Now we turn to some of the lessons Christ poured out for us while He drained that cup of suffering for our sakes. St. Augustine brilliantly observed: “The tree upon which were fixed the members of Him dying was even the chair of the Master teaching.”
St. Thomas Aquinas admirably provides us with one of those lessons that Augustine gleaned from that teaching chair of the Cross. “Not without purpose did He choose the class of death, that He might be a teacher of that breadth and height, and length, and depth, of which the Apostle speaks (Eph. 3:18).”
As for the breadth, Augustine declares that the crossbeam of the Cross represents good works, since Christ’s hands were spread out upon it. The length of the Cross from the crossbeam to the ground, where it is planted, stands, and abides, represents the virtue of longanimity (bearing suffering patiently), which bears all things over time.
The Cross’s height from the crossbeam to its top held the head of the crucified Christ, who is the supreme desire and hope of believers. Finally, the depth of the Cross, hidden in the earth from view, holds it fixed like the root from which the entire tree grows, and this represents the depth of God’s gratuitous grace. Of course, Jesus taught us not only metaphorically through the wood of the Cross but also through the words that He spoke from that most painful teaching chair.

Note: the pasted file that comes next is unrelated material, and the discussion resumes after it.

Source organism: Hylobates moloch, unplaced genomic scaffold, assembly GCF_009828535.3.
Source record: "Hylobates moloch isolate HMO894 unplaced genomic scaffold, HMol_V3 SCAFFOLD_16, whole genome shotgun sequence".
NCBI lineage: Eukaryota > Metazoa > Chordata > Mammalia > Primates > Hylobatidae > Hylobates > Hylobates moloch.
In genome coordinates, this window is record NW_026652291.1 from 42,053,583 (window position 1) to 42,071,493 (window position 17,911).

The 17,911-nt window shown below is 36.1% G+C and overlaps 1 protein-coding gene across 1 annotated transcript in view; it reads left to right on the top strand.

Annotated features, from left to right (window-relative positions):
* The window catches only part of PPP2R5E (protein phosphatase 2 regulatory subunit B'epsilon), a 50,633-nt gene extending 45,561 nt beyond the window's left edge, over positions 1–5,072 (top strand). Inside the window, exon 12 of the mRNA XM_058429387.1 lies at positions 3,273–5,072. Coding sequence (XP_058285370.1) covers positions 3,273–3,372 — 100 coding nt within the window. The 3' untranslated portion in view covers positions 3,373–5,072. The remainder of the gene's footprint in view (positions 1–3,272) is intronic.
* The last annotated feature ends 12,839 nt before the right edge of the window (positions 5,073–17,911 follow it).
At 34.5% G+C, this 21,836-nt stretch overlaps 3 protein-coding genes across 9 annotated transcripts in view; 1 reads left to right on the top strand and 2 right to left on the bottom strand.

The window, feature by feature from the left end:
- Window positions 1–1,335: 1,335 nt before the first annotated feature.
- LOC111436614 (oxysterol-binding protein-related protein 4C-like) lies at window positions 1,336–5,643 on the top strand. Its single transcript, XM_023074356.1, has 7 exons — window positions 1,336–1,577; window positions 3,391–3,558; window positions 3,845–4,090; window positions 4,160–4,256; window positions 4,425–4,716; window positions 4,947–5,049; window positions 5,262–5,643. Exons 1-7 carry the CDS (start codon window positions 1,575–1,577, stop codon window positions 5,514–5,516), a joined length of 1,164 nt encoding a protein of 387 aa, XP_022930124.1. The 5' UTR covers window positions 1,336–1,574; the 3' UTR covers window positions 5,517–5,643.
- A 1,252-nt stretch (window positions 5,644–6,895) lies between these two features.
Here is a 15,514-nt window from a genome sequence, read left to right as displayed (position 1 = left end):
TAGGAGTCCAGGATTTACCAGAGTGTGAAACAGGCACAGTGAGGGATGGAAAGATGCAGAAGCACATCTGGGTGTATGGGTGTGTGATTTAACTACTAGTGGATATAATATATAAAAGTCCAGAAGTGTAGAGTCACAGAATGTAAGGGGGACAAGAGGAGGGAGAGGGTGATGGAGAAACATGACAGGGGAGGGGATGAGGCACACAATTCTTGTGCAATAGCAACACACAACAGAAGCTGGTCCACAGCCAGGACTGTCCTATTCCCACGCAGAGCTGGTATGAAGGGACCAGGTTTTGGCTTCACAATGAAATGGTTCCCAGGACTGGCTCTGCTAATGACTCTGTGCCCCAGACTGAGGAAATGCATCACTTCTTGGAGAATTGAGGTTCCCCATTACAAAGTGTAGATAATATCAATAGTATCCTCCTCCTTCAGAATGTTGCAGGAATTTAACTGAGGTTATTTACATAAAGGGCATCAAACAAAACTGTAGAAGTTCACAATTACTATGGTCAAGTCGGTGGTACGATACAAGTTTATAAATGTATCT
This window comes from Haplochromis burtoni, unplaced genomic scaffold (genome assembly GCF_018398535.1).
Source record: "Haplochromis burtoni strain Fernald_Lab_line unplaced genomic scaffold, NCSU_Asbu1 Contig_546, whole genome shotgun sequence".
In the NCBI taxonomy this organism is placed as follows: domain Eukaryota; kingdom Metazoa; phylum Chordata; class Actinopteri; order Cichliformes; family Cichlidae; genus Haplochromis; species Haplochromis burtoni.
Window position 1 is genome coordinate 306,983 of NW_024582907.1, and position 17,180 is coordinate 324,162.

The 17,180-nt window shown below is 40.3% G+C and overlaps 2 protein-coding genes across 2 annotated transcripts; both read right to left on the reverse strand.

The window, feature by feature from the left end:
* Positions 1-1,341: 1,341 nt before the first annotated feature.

For centuries Catholics have pondered the rich meaning of Jesus’ seven last words from the Cross. These “words” are the seven brief sayings Jesus uttered while He hung on the Cross in utmost pain and loneliness. Let’s look at them, consider their Source and their context, and ponder how they might console and strengthen us as we bear our own immeasurably lighter crosses.
1. “Father, forgive them, for they know not what they do.” (Luke 23:34)
Christ’s first words from the Cross, in the earliest throes of His agony, are to ask God to forgive the very people who placed Him there. How many of us are lonely because of estrangement from someone once close to us whom we have refused to forgive or who has been unforgiving of us? Can we make a gesture to reach out to that person while our arms remain free to move? Even if we should be rebuffed, can we do as Christ did and pray that God will forgive that person — and us, too?
2. “Truly, I say to you, today you will be with me in Paradise.” (Luke 23:43)
The completely innocent Christ was given two criminals as His companions as He hung from the Cross. One of them railed at Him, demanding that He save them all if He truly was the Christ. The other rebuked the first for not fearing God present in Christ, who suffered the same punishment as theirs even though He was innocent.